I’ve said it before and I’ll say it again, I’ll never go back to using the other mainstream cleaners, and I’ll certainly never go back to using bleach.  Even just walking through that aisle in the grocery store brings on a twinge of a headache if I linger too long, and their simply not as effective as the homemade stuff.

So never fear, Mom–I promise e coli is not running rampant amongst the house, and I promise we’re keeping it clean here at the homestead.

(and more to come on the turkey soon!)

 

Cranberry Upside Down Cake

I come from the land of cranberries.  Growing up there never seemed to be a shortage of the tart and sweet berries.  I have always had a penchant for them, and I’m not picky as to what form they come in–dried, fresh, in the can, you name it and I like it.  And for me, it’s not quite the holidays without them.

This Christmas I was charged with contributing to the dessert table, and after much hemming and hawing I landed on the Cranberry Upside-Down Cake that I had scoped out in my mom’s newspaper during Thanksgiving.  It felt like the thing to bake for the holidays, and I was thrilled to try something new.  It turned out extra sweet and not too tart, and the batter was buttery and a great balance to the cranberries.  I would absolutely make this again, and it would be PHENOMENAL with some extra vanilla-y ice cream.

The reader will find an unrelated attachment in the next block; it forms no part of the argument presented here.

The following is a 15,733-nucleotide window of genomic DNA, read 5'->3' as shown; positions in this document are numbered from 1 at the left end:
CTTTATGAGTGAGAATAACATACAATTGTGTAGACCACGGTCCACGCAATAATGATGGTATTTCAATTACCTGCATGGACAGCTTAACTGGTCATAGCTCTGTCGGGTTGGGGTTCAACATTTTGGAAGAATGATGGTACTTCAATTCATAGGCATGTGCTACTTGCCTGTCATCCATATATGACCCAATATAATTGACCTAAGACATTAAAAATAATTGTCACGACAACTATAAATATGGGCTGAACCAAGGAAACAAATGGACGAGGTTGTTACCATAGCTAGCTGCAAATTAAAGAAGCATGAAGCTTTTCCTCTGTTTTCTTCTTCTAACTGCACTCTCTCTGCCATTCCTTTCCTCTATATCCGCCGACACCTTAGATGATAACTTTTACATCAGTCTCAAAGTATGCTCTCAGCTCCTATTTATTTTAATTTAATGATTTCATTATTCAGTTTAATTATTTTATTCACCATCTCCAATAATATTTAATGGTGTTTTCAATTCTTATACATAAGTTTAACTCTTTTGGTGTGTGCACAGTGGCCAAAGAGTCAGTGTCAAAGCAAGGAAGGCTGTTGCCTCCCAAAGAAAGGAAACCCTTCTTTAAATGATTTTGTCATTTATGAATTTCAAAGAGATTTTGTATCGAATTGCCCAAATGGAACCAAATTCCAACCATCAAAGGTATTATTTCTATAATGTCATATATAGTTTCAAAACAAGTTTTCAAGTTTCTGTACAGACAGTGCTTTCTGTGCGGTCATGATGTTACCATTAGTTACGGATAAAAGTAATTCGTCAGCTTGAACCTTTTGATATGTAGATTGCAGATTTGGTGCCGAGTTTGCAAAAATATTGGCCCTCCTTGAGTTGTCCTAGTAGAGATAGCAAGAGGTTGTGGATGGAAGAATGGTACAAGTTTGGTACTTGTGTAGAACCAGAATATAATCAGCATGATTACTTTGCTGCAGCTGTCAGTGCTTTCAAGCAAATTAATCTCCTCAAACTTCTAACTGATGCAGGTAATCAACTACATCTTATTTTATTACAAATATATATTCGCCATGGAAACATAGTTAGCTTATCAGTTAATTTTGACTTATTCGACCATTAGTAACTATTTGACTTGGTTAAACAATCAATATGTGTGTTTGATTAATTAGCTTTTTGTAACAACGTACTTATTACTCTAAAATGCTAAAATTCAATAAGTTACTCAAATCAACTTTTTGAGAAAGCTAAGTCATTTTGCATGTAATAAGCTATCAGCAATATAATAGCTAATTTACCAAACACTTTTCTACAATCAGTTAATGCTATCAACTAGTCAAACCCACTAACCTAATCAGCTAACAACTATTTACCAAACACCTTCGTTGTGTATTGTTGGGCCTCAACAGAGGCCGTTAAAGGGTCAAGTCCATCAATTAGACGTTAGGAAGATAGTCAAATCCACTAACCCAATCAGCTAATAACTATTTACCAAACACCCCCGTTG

Cranberry Upside-Down Cake
Adapted from the November 23, 2011 New Hampshire Union Leader, Page C3  
 
8 TBS butter at room temperature 
1 cup sugar (divided)
1/2 tsp ground cinnamon
dash of nutmeg, ginger, and cloves
1 3/4 cup fresh cranberries
1 large egg
1 tsp vanilla extract
1 1/4 cup all-purpose flour
1 1/2 tsp baking powder
1/4 tsp salt
1/2 cup unsweetened almond milk (or regular milk is fine!)
 
Preheat oven to 350 degrees.  Rub bottom and sides of a 9-inch round cake pan with 2 TBS butter.  In a small bowl, whisk 1/2 cup sugar and spices together, and then sprinkle evenly over the bottom of the pan.  Pour cranberries in next and shake pan to distribute them evenly over the pan.
 
Cream butter and 1/2 cup sugar until light and fluffy;  Add egg and vanilla and beat until well combined.  In a separate bowl combine flour, bp and salt.  Add flour mixture to butter mixture in batches, and then alternate adding with almond milk until well combined (batter will be nice and thick).
 
Spoon batter over the cranberries and smooth over the top.  Place on a cookie sheet and place in oven; bake 30-35 minutes, or until a toothpick comes out clean from the center.  When done, remove from oven and cool on wire rack for 20 minutes.  Run a knife around the edge of the cake and invert onto a pretty serving plate.  
 

Apple Butter French Toast

Christmas morning was perfect here at the Homestead.  We woke up early and “Santa” had turned on the tree, started a fire in the fireplace, and even turned on the record player so that David’s music filled the house.  After some coffee and some presents, we whipped up some french toast with bread from the local bakery that my dear friend Tasha gave us.  It had dried cranberries, raisins, golden raisins and walnuts in it, and was just perfect topped with apple butter and maple syrup.

Photo credits today go to JGL–he’s super handy with that camera, and doesn’t give himself enough credit!

Apple-Butter French Toast
Adapted from Every Day Food, December 2011 edition, page 66
1 cup unsweetened vanilla almond milk
3 large eggs
1 tbs cinnamon sugar
dashes of ginger, nutmeg and cloves
1 tsp vanilla
5 think sliced bread
1-2 tbs butter
apple butter
Confectioners sugar or maple syrup to top (optional)